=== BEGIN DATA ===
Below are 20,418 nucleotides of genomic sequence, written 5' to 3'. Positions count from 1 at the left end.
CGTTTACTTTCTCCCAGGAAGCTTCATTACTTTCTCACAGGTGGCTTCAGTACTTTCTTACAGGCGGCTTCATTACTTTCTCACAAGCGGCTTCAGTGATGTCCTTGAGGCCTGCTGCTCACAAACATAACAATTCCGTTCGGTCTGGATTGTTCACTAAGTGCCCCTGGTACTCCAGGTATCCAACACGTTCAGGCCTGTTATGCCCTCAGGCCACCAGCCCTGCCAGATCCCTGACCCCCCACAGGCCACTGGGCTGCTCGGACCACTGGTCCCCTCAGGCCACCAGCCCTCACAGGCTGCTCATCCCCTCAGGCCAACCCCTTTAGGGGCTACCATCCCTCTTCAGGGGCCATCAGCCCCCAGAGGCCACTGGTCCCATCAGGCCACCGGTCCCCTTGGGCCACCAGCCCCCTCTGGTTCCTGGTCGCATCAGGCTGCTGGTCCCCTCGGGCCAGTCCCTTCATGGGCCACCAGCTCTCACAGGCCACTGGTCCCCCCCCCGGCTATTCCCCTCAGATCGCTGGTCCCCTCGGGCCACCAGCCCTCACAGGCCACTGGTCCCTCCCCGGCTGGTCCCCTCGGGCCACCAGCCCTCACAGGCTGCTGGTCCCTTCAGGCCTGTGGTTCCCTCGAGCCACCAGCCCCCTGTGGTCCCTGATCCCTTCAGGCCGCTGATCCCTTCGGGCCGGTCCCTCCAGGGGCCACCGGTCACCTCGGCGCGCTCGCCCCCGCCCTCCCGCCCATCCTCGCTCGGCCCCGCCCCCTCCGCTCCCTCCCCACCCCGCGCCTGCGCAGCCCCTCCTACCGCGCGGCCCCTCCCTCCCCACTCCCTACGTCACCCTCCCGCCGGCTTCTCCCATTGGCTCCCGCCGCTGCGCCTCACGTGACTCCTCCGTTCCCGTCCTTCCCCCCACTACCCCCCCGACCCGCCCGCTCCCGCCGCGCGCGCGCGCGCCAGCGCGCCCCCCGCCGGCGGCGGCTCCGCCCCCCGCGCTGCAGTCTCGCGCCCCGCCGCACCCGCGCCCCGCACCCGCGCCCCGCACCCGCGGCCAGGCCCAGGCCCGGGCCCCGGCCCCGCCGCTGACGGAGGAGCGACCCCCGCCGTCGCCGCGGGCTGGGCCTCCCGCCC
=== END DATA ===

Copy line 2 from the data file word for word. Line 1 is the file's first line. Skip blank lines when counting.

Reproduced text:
CGTTTACTTTCTCCCAGGAAGCTTCATTACTTTCTCACAGGTGGCTTCAGTACTTTCTTACAGGCGGCTTCATTACTTTCTCACAAGCGGCTTCAGTGATGTCCTTGAGGCCTGCTGCTCACAAACATAACAATTCCGTTCGGTCTGGATTGTTCACTAAGTGCCCCTGGTACTCCAGGTATCCAACACGTTCAGGCCTGTTATGCCCTCAGGCCACCAGCCCTGCCAGATCCCTGACCCCCCACAGGCCACTGGGCTGCTCGGACCACTGGTCCCCTCAGGCCACCAGCCCTCACAGGCTGCTCATCCCCTCAGGCCAACCCCTTTAGGGGCTACCATCCCTCTTCAGGGGCCATCAGCCCCCAGAGGCCACTGGTCCCATCAGGCCACCGGTCCCCTTGGGCCACCAGCCCCCTCTGGTTCCTGGTCGCATCAGGCTGCTGGTCCCCTCGGGCCAGTCCCTTCATGGGCCACCAGCTCTCACAGGCCACTGGTCCCCCCCCCGGCTATTCCCCTCAGATCGCTGGTCCCCTCGGGCCACCAGCCCTCACAGGCCACTGGTCCCTCCCCGGCTGGTCCCCTCGGGCCACCAGCCCTCACAGGCTGCTGGTCCCTTCAGGCCTGTGGTTCCCTCGAGCCACCAGCCCCCTGTGGTCCCTGATCCCTTCAGGCCGCTGATCCCTTCGGGCCGGTCCCTCCAGGGGCCACCGGTCACCTCGGCGCGCTCGCCCCCGCCCTCCCGCCCATCCTCGCTCGGCCCCGCCCCCTCCGCTCCCTCCCCACCCCGCGCCTGCGCAGCCCCTCCTACCGCGCGGCCCCTCCCTCCCCACTCCCTACGTCACCCTCCCGCCGGCTTCTCCCATTGGCTCCCGCCGCTGCGCCTCACGTGACTCCTCCGTTCCCGTCCTTCCCCCCACTACCCCCCCGACCCGCCCGCTCCCGCCGCGCGCGCGCGCGCCAGCGCGCCCCCCGCCGGCGGCGGCTCCGCCCCCCGCGCTGCAGTCTCGCGCCCCGCCGCACCCGCGCCCCGCACCCGCGCCCCGCACCCGCGGCCAGGCCCAGGCCCGGGCCCCGGCCCCGCCGCTGACGGAGGAGCGACCCCCGCCGTCGCCGCGGGCTGGGCCTCCCGCCC